Mixed feelings about Right to Information Bill

Participants at a workshop to discuss the Right to Information (RTI) Bill on Thursday suggested that the Bill must not be passed into law until concerns over some exemptions and other shortfalls are rectified.

Ms Mina Mensah, Africa Regional Coordinator of the Commonwealth Human Rights Initiative, said the draft bill, in its current form, when passed would limit access to information rather than encourage the right to information.

“We will rather not have the Bill, than to have it passed as it is,” she said, explaining that exemptions in the Bill were too broadly formulated.

The exemptions, she said, would enable government and public officials to withhold information from the public.

The workshop organised by the Economy of Ghana Network was on the theme: “Right to Information as a Tool for Social Accountability.”

Ms Mensah, who proposed some changes to the Bill, said government’s readiness to pass into law was not because of the commitment to free flow of information but a push to satisfy the requirements of the open governance system.

She expressed concern about the proposal in the Bill that reposes power in the Attorney General to implement the law, saying Ghanaians would rather have an independent enforcement body.

Ms Mensah said it is important to link the Right to Information, to the right to development and cited a contractor working on the Dansoman road who refused to respond to questions from the residents because they did not give him any contract.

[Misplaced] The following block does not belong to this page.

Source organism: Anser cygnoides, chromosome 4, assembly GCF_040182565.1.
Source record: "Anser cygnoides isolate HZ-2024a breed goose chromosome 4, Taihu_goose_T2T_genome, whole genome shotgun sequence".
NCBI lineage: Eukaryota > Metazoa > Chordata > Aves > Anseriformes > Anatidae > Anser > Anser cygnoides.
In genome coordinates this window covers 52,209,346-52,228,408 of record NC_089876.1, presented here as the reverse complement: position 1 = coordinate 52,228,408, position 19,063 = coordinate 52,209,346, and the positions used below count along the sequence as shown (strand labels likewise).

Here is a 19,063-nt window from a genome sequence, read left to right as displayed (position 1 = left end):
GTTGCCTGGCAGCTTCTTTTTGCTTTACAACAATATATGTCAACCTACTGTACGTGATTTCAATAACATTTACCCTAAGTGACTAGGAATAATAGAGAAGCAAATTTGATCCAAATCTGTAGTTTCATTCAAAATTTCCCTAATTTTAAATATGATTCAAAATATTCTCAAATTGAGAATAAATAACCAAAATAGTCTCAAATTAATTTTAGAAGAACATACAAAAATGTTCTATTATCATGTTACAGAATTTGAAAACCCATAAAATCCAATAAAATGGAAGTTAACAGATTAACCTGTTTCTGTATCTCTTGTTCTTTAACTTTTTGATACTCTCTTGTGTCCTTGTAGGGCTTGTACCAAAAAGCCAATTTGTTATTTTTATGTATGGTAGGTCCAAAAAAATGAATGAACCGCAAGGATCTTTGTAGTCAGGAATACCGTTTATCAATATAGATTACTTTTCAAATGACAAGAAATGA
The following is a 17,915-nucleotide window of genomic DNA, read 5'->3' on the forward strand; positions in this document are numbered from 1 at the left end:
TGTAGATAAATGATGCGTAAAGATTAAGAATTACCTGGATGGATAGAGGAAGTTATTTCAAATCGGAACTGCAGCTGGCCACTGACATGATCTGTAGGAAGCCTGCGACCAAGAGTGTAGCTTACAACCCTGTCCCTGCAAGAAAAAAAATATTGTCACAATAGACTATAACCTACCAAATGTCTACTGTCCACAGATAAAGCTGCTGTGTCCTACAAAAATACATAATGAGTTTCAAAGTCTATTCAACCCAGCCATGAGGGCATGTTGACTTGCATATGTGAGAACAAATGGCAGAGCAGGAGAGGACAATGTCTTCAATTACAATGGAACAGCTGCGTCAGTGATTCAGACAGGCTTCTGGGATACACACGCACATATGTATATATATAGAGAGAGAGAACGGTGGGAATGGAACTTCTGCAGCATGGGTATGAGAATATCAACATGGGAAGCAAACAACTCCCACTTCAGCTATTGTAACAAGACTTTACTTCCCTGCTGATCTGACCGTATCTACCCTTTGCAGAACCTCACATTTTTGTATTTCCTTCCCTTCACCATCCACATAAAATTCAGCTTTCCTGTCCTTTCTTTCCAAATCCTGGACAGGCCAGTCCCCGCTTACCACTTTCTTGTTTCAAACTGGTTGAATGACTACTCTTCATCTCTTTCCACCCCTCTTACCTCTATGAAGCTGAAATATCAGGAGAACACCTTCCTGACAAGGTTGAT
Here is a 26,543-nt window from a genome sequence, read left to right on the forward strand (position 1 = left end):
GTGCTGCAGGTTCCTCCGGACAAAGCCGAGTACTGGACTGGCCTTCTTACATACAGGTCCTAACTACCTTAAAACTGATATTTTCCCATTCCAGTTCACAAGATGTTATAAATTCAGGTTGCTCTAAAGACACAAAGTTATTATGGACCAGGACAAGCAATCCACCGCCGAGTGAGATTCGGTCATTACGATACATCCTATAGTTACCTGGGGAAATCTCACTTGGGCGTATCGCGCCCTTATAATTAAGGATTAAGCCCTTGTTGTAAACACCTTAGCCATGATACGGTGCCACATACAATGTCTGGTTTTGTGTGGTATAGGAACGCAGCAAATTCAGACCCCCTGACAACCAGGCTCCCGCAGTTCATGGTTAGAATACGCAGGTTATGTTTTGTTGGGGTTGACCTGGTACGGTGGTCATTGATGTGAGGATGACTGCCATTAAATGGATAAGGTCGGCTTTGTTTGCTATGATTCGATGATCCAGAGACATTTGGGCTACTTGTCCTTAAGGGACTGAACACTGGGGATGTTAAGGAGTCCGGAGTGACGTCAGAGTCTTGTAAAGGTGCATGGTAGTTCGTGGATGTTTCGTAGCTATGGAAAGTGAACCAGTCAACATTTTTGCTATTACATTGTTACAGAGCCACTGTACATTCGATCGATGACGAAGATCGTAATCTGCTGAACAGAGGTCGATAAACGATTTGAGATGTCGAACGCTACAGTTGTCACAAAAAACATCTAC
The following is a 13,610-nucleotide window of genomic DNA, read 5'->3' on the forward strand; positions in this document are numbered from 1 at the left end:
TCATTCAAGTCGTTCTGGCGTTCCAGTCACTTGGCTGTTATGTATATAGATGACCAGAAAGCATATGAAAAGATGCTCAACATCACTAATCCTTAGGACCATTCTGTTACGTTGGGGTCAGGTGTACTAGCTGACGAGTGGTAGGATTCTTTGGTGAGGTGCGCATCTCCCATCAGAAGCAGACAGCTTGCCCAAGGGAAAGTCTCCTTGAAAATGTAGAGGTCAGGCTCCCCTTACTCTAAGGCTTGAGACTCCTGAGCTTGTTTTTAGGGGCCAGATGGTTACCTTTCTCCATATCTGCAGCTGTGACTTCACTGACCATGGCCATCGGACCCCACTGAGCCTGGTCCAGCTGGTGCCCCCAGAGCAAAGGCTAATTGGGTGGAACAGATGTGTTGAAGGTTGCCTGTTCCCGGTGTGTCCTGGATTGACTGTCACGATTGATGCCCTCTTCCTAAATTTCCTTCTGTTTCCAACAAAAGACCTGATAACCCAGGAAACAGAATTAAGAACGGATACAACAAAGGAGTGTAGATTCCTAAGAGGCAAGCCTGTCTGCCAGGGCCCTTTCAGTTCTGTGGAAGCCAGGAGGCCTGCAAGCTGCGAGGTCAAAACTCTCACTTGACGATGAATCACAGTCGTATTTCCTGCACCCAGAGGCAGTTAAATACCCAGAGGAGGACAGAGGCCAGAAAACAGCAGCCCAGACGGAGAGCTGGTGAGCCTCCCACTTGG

She said the requirement in the current Bill, which entails that persons seeking information must pay for the total cost, is unclear.

“In any case organisations are supposed to have records and so if one is seeking information one has to pay for the cost of the photocopy or the pen-drive or the CD and not for the cost of gathering the information,” she said.

Ms Mensah, responding to comments by Mr Mahama Ayariga, Minister of Information and Media Relations, said although it looked as if one can access information not everything is made available.

Mr Ayariga said there is an elaborate constitutional arrangement that ensures that information is available to the public.

He said with the passage of the Bill into law, it would become a legal obligation.

However, Mr Kwesi Jonah who is a research fellow at the Institute of Statistical Social and Economic Research said it would be elusive to say that Ghana already has a system that ensures that information is available.

He argued that it was difficult, for instance, to get information on the kinds of assets that Ministers of State declared.

Mr Este Sikanu from the University of IOWA said it was important that the Right to Information was made a simple process adding that the passage of the bill into law would demonstrate that journalism can be a tool for change.

He urged editors of various media houses to encourage their reporters to use RTI to get good stories and not discourage them for fear of falling foul of government.

Mr Sikanu said: “The basic rudiments of investigative journalism and sourcing for story ideas through observation, examination of documents… as well as health records will help unearth issues of public concern.”

Professor Mike Ocquaye, Executive Director African Public Policy Institute, who chaired the workshop, said the passage of the RTI would enhance the work of researchers and academics adding that it would also be a way to promote factual journalism as against speculative journalism.

He also recommended an independent agency to implement the law.

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